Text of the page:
Wednesday, April 1, 2009

Gold Mine Adventure

We also fall back into routines.
I arrive in Taipei at 10:30 p.m. on a Monday and after a two hour drive to Taichung take the elevator up to the 19th floor of the Moon Basin Apartment complex, turn my key in the lock, and step into the lamplight and perfect stillness of my old, current, and new life. My girls are upside down in their beds, blankets tossed, rainbow socks and silver tiaras, water markers and Lego’s spread about the room in earthquake patterns. Rebekah has ballet shoes stuffed under her pillow like a squirrel storing nuts, and Xi’an with a Mother Goose nursery rhyme anthology sprawled across her legs looks like a Chicken Little acorn fallen from the sky. I have two Barbie dolls stuffed in my duffle bag for them I bought in America, something I promised I would never purchase, never push, but they’ve been begging for them and at least for today, this time, after being gone two weeks, I’m spoiling them rotten. I close the door and crouch low at the foot of their beds, the same place I have sat and watched them sleep almost every night of their lives. Total peace. Total tranquility. Not a care or fear in the world.
By Saturday we are back on the road, a steady two hour drive south to the: “Exotic Formosan Aboriginal Culture Village, since 1986.” Billed as: “A Journey to Find the True Taiwan and Touch Your Heart.”
Now who wouldn’t want that?
I mean, we came here to experience a “True” culture, right? And as a parent, to have my daughter’s “heart’s touched” sounds too good to be true. Oh, it was, because the place scared the crap out of me.
Before coming to Taiwan, I didn’t know much as far as this country’s sights to see. If one is going to Asia, Taiwan doesn’t really jump off the map as a big tourist destination. Yet why is that? What is Taiwanese culture? How is it different from the rest of Asia? All good questions to ponder as we pass through the rustic wooden gates, park the minivan, and head onto the grounds. Once inside, we are confronted by a massive sprawling cartoon map ascending into the mountainside. I quickly learn that there’s more to this collection of Aboriginal Taiwanese villages than was advertised.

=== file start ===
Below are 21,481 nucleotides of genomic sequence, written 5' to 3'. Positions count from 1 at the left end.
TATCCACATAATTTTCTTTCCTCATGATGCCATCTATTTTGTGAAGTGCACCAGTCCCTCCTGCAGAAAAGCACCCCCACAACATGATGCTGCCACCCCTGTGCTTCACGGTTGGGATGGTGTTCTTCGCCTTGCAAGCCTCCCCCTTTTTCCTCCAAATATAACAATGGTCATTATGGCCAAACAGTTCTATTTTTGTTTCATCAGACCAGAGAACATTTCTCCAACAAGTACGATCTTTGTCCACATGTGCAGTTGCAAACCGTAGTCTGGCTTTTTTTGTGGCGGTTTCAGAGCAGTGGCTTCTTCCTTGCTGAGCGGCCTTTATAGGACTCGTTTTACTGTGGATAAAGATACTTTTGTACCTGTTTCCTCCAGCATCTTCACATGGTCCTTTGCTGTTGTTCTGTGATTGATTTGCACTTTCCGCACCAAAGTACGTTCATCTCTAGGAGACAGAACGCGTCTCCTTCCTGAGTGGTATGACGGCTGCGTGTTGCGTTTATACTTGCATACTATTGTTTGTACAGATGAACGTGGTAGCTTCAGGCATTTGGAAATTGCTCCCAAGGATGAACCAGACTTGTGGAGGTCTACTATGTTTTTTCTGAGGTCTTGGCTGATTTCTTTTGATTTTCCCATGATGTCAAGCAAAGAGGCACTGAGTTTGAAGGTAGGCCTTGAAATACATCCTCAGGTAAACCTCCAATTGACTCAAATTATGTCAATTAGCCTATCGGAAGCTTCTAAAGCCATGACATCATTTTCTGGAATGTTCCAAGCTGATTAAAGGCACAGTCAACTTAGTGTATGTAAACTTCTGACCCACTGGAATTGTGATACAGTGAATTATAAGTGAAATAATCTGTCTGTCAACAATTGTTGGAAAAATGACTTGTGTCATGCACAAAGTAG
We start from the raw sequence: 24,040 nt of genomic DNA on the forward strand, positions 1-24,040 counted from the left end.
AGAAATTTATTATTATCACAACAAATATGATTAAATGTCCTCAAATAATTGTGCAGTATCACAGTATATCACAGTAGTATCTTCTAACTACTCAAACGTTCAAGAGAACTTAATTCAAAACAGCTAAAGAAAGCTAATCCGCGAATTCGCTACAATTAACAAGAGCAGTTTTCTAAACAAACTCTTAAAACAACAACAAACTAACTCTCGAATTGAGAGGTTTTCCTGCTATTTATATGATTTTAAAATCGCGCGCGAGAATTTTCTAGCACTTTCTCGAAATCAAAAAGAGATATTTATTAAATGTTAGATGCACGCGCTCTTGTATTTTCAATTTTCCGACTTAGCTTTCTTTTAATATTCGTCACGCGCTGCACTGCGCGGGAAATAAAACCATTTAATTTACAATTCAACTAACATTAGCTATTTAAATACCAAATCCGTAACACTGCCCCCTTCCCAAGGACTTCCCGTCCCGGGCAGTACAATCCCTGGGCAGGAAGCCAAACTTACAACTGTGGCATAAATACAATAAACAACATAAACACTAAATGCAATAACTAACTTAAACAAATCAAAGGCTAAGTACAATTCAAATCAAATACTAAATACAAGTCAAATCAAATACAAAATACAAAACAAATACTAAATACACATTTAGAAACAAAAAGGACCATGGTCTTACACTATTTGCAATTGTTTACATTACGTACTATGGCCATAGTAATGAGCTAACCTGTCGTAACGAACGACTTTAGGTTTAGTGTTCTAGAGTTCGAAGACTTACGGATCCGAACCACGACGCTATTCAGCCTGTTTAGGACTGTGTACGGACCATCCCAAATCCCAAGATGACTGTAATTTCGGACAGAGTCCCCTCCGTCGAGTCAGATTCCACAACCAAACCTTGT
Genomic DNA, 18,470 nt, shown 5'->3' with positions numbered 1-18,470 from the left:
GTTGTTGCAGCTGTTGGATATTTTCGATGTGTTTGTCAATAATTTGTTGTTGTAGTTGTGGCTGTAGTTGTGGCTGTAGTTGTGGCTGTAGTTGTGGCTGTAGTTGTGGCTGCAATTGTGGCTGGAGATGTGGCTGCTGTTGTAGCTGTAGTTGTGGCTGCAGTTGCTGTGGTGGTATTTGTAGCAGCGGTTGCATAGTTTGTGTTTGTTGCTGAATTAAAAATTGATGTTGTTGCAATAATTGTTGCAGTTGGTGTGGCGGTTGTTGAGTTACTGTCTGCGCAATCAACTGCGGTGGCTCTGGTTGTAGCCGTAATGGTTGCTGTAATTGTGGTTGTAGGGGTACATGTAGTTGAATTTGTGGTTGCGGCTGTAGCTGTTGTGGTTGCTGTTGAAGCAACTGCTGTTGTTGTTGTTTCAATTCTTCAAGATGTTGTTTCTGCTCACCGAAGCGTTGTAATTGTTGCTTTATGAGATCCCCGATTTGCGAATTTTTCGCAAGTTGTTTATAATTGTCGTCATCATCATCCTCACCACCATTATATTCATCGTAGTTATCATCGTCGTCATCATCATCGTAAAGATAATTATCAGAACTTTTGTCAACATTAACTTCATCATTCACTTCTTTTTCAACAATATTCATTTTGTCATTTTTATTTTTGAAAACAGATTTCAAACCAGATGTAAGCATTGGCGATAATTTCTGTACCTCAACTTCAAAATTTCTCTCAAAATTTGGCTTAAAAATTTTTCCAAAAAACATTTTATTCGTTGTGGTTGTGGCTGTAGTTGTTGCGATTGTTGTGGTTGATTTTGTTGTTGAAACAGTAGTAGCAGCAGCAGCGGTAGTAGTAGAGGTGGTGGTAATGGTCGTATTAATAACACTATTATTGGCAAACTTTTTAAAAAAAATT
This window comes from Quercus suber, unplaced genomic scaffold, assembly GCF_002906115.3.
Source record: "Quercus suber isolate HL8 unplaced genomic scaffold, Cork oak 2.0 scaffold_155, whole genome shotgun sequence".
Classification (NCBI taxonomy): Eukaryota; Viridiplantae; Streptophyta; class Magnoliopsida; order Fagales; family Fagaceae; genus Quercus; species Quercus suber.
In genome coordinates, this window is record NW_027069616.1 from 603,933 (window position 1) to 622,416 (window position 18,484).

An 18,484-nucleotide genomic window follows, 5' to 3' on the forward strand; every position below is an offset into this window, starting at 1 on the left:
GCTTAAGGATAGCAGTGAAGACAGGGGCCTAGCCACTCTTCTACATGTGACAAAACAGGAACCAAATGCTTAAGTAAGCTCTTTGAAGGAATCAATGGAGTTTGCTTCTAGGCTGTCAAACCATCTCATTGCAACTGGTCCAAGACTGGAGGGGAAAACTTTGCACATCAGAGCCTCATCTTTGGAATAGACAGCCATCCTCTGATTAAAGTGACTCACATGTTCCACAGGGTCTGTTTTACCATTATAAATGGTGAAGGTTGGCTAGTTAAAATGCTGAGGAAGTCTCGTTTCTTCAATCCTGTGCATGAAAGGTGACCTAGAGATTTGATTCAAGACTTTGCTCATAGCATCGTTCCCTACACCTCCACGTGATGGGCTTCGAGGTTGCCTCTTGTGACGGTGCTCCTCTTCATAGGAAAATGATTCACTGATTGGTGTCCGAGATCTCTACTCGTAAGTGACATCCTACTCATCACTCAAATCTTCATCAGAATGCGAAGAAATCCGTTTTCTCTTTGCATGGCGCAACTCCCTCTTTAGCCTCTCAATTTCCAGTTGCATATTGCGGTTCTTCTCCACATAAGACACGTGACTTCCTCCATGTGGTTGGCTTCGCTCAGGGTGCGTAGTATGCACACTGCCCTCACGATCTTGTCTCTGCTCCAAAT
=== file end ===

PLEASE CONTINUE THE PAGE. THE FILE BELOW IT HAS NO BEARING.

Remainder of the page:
First we stroll through the European Palace Garden, complete with climbing rose archways, sculpted hedges, and Renaissance fountains embellished with Roman style; a gothic bell tower which, according to the inscription will allow one to, “recall your romantic mood”; and a Ritz Palace designed in the elegant Baroque style that serves, “excellent Chinese cuisine.” Now, one might think this mix of cultures would create an uncertainty about one’s surroundings which would be a bit scary, but no. I assure you, this was not the scary part.
Now, adjacent to this, moving up the mountain toward the aforementioned Aboriginal Village, was Amusement Isle, complete with roller coaster rides including: Space Mountain, a swinging pendulum Pirate Ship, a Waikiki Wave, and a Jurassic Cruise with wooly mammoth, robotic T-Rex, and live erupting volcano. This of course is connected to the 3-Dimensional Space Tour, Venetian Carousel, Love Boat, and Mayan Village with imported cave drawings of ritualistic sacrifice. Now, one might also think this cashing in on different world cultures would create a bankruptcy of morality which would be a bit scary, but no. I promise you, this was not the scary part.
From here we moved to the cable cars, which were absolutely first class. Rising higher and higher into the sky, above the UFO Gyro Drop and treelines, to the Mountain Top’s Observation Tower, we could look down at the Kiddie Train Rides, the circular silver Monorail, and the Gold Mine Adventure with its brown boulders and thrusting water slides.
“Daddy, can I ride that? Can I ride that?”
Xi’an bounced up and down in the cable car like a super ball, causing us to swing in the wind.
“Now Xi’an, I don’t know if you’re big enough for the Gold Mine Adventure. Besides, we came here to see the villages at the top of the mountain, to learn something about history and culture, not just..." I caught myself... "run amuck, Remember?”